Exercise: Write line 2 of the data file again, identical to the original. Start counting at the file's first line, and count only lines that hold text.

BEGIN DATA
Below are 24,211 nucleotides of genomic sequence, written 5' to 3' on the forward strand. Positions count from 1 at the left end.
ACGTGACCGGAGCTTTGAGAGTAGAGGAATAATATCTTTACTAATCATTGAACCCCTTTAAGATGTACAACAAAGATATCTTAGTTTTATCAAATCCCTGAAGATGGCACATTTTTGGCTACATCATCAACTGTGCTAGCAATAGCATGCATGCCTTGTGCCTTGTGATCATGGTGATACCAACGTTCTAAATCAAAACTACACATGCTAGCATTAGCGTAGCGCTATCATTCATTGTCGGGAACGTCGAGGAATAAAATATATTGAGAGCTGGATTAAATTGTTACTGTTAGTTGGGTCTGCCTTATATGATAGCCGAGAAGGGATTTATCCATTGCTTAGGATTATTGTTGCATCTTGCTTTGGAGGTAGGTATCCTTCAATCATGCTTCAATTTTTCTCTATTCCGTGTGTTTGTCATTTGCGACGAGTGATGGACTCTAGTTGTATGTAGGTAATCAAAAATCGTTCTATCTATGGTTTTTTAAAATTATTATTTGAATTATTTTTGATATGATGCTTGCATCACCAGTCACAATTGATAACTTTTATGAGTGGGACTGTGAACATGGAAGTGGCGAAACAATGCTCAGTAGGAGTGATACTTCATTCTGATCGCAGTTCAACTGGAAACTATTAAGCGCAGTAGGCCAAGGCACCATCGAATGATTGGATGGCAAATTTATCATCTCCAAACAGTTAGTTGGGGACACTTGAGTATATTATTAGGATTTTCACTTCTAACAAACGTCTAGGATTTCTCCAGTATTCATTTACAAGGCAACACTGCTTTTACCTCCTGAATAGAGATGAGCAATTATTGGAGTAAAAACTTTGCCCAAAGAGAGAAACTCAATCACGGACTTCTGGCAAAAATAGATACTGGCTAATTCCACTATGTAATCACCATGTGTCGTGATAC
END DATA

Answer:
ACGTGACCGGAGCTTTGAGAGTAGAGGAATAATATCTTTACTAATCATTGAACCCCTTTAAGATGTACAACAAAGATATCTTAGTTTTATCAAATCCCTGAAGATGGCACATTTTTGGCTACATCATCAACTGTGCTAGCAATAGCATGCATGCCTTGTGCCTTGTGATCATGGTGATACCAACGTTCTAAATCAAAACTACACATGCTAGCATTAGCGTAGCGCTATCATTCATTGTCGGGAACGTCGAGGAATAAAATATATTGAGAGCTGGATTAAATTGTTACTGTTAGTTGGGTCTGCCTTATATGATAGCCGAGAAGGGATTTATCCATTGCTTAGGATTATTGTTGCATCTTGCTTTGGAGGTAGGTATCCTTCAATCATGCTTCAATTTTTCTCTATTCCGTGTGTTTGTCATTTGCGACGAGTGATGGACTCTAGTTGTATGTAGGTAATCAAAAATCGTTCTATCTATGGTTTTTTAAAATTATTATTTGAATTATTTTTGATATGATGCTTGCATCACCAGTCACAATTGATAACTTTTATGAGTGGGACTGTGAACATGGAAGTGGCGAAACAATGCTCAGTAGGAGTGATACTTCATTCTGATCGCAGTTCAACTGGAAACTATTAAGCGCAGTAGGCCAAGGCACCATCGAATGATTGGATGGCAAATTTATCATCTCCAAACAGTTAGTTGGGGACACTTGAGTATATTATTAGGATTTTCACTTCTAACAAACGTCTAGGATTTCTCCAGTATTCATTTACAAGGCAACACTGCTTTTACCTCCTGAATAGAGATGAGCAATTATTGGAGTAAAAACTTTGCCCAAAGAGAGAAACTCAATCACGGACTTCTGGCAAAAATAGATACTGGCTAATTCCACTATGTAATCACCATGTGTCGTGATAC